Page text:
Impact of Kennedy v. Bremerton already apparent as courts are forced to reconsider Establishment Clause cases

by | Aug 1, 2022

In June, the U.S. Supreme Court in Kennedy v. Bremerton ruled that a high school coach’s prayers at midfield following football games did not violate the Establishment Clause.  

The decision in Kennedy is notable for more than just the troubling outcome. In its ruling, the Court overturned the long-standing “Lemon test,” which has guided courts since 1971 in determining whether a government entity has unlawfully established religion. As BJC Executive Director Amanda Tyler lamented, “the Court … severely limit[ed] the Establishment Clause and its important protections for religious freedom.”

The Lemon test asked courts to ensure that government actions have a secular purpose, that they do not serve primarily to advance or inhibit religion, and that they do not excessively entangle the state with religion. Justice Neil Gorsuch, who wrote the majority opinion in Kennedy, left little guidance on what should replace Lemon, apart from requiring that courts look to “historical practices and understandings” in evaluating Establishment Clause claims. The ruling has left many church-state scholars wondering what — if  anything — remains of the Establishment Clause. On what basis, they ask, can courts find anything to be a church-state violation? We may find out soon, as lower courts are already grappling with this new post-Lemon world.

In one such case, Rojas v. City of Ocala, the plaintiffs, who are atheists and humanists, challenged a city-sponsored and city-promoted prayer vigil — which plaintiffs described as a Christian tent revival — in which city leaders (including uniformed police officers) prayed from the stage following a devastating violent crime spree. A trial court granted summary judgment to the plaintiffs, citing the Lemon test, and the court held that the event violated the Establishment Clause. Here is an excerpt from the court’s opinion:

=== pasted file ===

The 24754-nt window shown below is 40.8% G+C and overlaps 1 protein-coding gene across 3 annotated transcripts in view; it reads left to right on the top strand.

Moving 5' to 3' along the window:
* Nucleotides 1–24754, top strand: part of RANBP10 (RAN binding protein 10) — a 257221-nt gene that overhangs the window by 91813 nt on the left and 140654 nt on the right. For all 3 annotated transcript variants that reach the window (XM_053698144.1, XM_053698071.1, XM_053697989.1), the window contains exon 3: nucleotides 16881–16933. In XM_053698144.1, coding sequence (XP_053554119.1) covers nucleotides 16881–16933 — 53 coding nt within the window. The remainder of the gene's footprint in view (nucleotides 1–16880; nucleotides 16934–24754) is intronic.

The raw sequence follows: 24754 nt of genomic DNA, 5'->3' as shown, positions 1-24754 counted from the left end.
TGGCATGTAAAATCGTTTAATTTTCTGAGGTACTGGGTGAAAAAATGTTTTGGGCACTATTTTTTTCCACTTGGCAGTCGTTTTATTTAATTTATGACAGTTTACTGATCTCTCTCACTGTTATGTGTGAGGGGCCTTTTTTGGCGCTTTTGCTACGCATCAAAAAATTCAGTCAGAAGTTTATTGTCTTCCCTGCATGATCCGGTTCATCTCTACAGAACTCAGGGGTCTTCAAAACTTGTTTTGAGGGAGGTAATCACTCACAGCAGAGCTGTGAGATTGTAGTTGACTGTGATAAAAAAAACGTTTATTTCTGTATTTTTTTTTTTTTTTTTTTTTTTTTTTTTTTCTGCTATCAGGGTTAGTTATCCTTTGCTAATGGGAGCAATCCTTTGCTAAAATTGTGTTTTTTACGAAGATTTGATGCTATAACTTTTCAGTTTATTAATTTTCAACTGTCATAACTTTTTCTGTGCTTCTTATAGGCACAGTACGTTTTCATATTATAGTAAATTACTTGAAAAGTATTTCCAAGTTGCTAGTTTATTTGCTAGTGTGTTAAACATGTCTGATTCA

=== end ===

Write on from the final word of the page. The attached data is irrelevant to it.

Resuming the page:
Having failed each of Lemon‘s three prongs, the Prayer Vigil would appear to violate the Establishment Clause. Even the City and Chief Graham agreed at oral argument that a government entity or actor may not organize and hold a prayer vigil without violating the Establishment Clause. But they say that is not what happened here. Rather, they contend the Prayer Vigil was a community-sponsored activity, not a government-sponsored event. And for their part, plaintiffs don’t disagree that it would be perfectly appropriate for the community or any non-government segment thereof to organize and hold a prayer vigil in the public Downtown Square. What this case turns on, then, is: Whose Prayer Vigil was this?

The city appealed. Now, the 11th U.S. Circuit Court of Appeals has sent the case back for the trial court to reconsider in light of the Supreme Court’s ruling in Kennedy. The question, the appeals court suggests, is no longer “Whose Prayer Vigil was this?” Instead, the appeals court directed the trial court to “apply…the historical practices and understandings standard…” to the event.

Will government-sponsored prayer meetings become the norm after Kennedy? Or will courts determine that there is no long-standing historical practice of government-initiated tent revivals? Regardless of how this trial court rules, it seems likely to be appealed again to the 11th Circuit. Stay tuned.